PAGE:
Dick’s Hermits

Posted on 09 August 2019

Dick's Hermit Cookies

How did these classic New England molasses-spice cookies come to be called “hermits”? Some say it’s because they kept well when hidden away on ocean voyages. Others think they resemble hermits’ robes. Let’s just chalk it up to the region’s wacky names. For instance, Rhode Islanders call milkshakes “cabinets,” and they don’t have a good explanation for that, either.

Since my mother-in-law Dorothy (known as Dick) grew up in western Massachusetts, the heart of hermit country, these cookies may have been passed down from her mom. My husband usually beat his siblings to them, often stealing a couple right off the cooling rack. When he introduced me to these these tender bars—completely new to this Southern gal—it was as if I’d met the spice equivalent of a decadent chocolate cookie.

Even after decades of making Dick’s hermits, I still marvel at their uniqueness in the bar cookie-verse. Like biscotti, they start out as logs and then get sliced into bars after baking. But unlike biscotti, there is no second baking. The outside puffs and cracks while baking, then firms up as it cools. Yet the inside stays moist and almost gooey. This gives the hermit the feel of a filled cookie—more like a fig newton than a bar cookie baked in a pan. The soft bite melts away into a flavor bomb on the tongue.

Dick’s recipe yields a lot of bars, so you can eat plenty and stash some in the freezer for another time. They also make tasty gifts (if you can part with them).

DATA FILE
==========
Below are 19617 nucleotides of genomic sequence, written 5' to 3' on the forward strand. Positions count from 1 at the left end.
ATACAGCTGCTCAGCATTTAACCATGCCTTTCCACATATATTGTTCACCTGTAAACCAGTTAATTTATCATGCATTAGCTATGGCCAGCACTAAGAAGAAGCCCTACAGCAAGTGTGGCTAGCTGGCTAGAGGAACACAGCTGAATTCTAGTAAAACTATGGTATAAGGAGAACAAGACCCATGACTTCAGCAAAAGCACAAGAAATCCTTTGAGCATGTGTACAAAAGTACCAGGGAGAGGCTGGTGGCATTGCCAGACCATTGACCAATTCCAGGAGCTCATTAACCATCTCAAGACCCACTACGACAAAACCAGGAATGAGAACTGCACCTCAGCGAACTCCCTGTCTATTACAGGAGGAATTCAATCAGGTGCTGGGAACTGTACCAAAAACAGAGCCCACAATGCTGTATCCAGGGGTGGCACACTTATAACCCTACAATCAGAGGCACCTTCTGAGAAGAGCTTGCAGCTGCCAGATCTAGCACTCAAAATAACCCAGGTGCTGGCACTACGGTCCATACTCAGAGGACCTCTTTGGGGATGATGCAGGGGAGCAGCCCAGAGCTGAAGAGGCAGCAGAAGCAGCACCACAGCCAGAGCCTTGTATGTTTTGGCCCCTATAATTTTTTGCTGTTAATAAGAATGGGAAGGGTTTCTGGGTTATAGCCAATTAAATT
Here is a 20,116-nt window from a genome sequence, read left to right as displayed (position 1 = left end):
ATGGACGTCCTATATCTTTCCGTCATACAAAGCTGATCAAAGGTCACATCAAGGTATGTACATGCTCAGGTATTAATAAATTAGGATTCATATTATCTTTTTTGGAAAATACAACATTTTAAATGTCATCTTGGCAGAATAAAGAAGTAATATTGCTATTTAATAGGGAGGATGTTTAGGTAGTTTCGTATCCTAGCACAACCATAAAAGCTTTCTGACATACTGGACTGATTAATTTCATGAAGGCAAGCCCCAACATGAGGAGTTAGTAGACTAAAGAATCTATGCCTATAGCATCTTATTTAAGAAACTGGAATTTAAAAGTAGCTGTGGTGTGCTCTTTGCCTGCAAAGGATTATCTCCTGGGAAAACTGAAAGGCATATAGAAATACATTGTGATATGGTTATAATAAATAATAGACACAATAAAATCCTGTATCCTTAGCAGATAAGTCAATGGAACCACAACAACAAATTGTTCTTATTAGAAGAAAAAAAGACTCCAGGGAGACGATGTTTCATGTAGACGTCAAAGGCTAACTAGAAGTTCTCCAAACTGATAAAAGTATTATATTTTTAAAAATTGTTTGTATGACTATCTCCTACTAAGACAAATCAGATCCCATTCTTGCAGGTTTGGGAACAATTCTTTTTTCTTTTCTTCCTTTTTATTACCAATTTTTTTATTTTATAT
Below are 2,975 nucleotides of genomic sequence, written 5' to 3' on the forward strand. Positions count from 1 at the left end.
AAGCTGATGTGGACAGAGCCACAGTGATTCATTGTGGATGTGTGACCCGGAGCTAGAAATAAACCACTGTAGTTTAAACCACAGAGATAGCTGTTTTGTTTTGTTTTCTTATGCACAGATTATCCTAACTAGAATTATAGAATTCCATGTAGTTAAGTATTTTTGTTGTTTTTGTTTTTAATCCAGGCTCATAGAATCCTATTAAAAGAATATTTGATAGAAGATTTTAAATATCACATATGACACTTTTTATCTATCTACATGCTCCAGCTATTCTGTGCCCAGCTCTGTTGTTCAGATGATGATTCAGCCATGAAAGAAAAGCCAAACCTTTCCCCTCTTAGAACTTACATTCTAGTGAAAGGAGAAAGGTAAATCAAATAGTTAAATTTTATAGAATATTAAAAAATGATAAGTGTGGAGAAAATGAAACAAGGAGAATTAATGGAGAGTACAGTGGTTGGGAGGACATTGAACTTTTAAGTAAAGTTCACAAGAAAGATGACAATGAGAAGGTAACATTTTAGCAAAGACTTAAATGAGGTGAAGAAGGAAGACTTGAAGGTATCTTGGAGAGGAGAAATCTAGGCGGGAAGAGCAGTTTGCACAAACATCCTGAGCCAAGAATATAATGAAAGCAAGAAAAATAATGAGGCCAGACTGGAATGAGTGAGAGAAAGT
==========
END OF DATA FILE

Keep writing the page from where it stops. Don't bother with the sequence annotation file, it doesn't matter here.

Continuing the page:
Hermits appeal to frugal New Englanders. They derive their complex taste and texture from old-time pantry staples, including molasses. For a bigger hit of molasses, plus the story of the Great Molasses Flood, try out Mighty Molasses Clove Cookies, too.

Dick’s Hermits

Recipe easily halves. Cookies freeze well.
Makes about 4 dozen.

  • 1 ½ cups shortening
  • 2 eggs
  • ½ cup dark molasses
  • 2 cups sugar
  • 4 teaspoons baking soda
  • ½ teaspoon salt
  • 4 ½ cups flour
  • 1 teaspoon each: ginger, cloves, nutmeg
  • 2 teaspoons cinnamon
  • 1 cup raisins
  • Sugar to sprinkle on top
  1. Prepare two cookie sheets by lightly greasing or lining with parchment paper.
  2. Beat together shortening, eggs, molasses and sugar. Stir in soda, salt, flour and spices until combined. Stir in the raisins. Wet hands and make four sausage-shaped logs about 1 ½ inches in diameter, placing two lengthwise on each of two prepared cookie sheets. Leave at least 3 inches between logs to allow for spreading. Press logs lightly with the bottom of a glass dipped in water. Sprinkle sugar on top.
  3. Bake at 375° for about 9-13 minutes, or until cracked. Cool. Cut into about 2-inch strips.
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